In the course of his presentation entitled Water Security and the Perfect Storm on United Nations World Water Day, March 22nd, Canada Excellence Research Chair Professor Howard Wheater announced the establishment of a new Global Institute for Water Security, to be based at the University of Saskatchewan.
Full details are available here
March 25th – The Saskatoon Star Phoenix published an article highlighting planning by Professors John Pomeroy and Howard Wheater for a major Prairie research project this spring.
With near-record snowpacks persisting later than usual this year throughout much of the West, it’s envisaged that the imminent melt season may well provide a “once-in-a-lifetime” opportunity to observe and document a runoff – and potentially flood – event of the scale currently thought to be likely.
The article is available here.
Dr Dennis Lettenmaier of the University of Washington will speak on the topic of ‘Unanswered questions in predicting the hydrologic impacts of climate change’, on Wednesday, March 23, 2011, from 10:30 to 11:30 am, in the Convocation Hall.
Here is an abstract of Dr Lettenmaier’s presentation:
From a societal perspective, changes in the land surface water cycle, perhaps aside from sea level rise, represent the most pervasive impacts of climate change. It is well established that increases in concentrations of greenhouse gases, most notably CO2 and CH4, will lead to increases in surface temperatures globally, and these effects are now evidenced in global observations. Furthermore, from first principles, increases in air temperature lead to higher atmospheric moisture, and in turn precipitation. Unfortunately, the implications of these global changes are much more difficult to unravel on a regional level, a problem that is compounded, from the standpoint of land surface hydrology, by the low skill of current generation climate models in representing precipitation. However, even absent these uncertainties, there remain key issues in our ability to represent land surface hydrologic sensitivities to a changing climate. Dr Lettenmaier will discuss three of these areas of uncertainty:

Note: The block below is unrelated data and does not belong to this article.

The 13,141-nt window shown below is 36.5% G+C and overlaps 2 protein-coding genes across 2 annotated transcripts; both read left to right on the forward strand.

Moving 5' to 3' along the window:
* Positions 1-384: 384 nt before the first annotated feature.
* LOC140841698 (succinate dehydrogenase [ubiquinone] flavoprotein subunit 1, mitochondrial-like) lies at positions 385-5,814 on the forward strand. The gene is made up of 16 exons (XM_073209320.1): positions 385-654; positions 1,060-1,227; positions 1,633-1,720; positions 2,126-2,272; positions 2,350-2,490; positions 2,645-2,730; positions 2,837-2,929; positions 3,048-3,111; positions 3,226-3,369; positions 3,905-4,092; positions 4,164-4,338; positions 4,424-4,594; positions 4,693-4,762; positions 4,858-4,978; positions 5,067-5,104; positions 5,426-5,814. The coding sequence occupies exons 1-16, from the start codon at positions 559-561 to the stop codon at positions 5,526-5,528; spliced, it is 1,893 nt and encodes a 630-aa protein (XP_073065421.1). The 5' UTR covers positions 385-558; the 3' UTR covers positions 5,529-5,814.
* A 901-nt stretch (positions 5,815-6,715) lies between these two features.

– In hydrologic model predictions of the precipitation and temperature sensitivities of annual runoff
– In the sensitivity of floods to changes in precipitation
– In the coupled interaction of atmospheric circulation and river runoff
Centre for Hydrology PhD Student Robert Armstrong will present details of his work on ‘Spatial Variability of Actual Evaporation in a Prairie Landscape’ on Monday 28 March, 2011 at 2:30pm, 144 Kirk Hall.
The following abstract provides an overview of his work;
Actual evaporation has considerable spatial variability that is not captured by point scale estimates from meteorological station data. Physically-based point scale evaporation models were found to provide reasonable estimates of evaporation for temporal scales from several days to seasonal periods but provided poorer estimates for daily and sub-daily periods. Remote sensing was valuable for deriving key variables needed for distributing point scale models for direct estimates over a larger area. A method was developed for distributing net radiation at the field scale which can be used to obtain the spatial variability of evaporation estimates. There was no evidence that spatial covariance between surface variables driving the Granger feedback evaporation model influenced upscaled evaporation estimates which can be attributed to offsetting interactions between model parameters. The variability of point scales estimates obtained from long term hydrological simulations during drought and non-drought periods was further considered across the Canadian Prairie region. The structure of drought was dynamic and there was no consistent spatial pattern of actual evaporation. The variability of evaporation increased as the drought progressed and declined sharply with ensuing wetter conditions.
The results contribute to a better understanding of the effects of spatial associations of key factors on evaporation estimates in a Prairie landscape. The methodology developed for distributing net radiation from assimilated visible and thermal images could potentially be used in regional scale modelling applications for improving evaporation estimates using point scale estimation techniques. The modelling algorithms applied to derive point estimates of evaporation from surface reference data may be useful for operational purposes that require estimates of evaporation (e.g. agriculture, hydrology, ecology, etc.).
MSc student Ross Phillips of the Centre for Hydrology, supervised by Prof John Pomeroy and Dr Chris Spence, has received approval for his Master’s thesis on ‘Connectivity and runoff dynamics in heterogeneous drainage basins’.
Ross’s thesis was based largely on fieldwork in the Baker Creek research basin, in the Northwest Territories, and contributed to the findings of the IP3 network.
Details of the thesis are available here.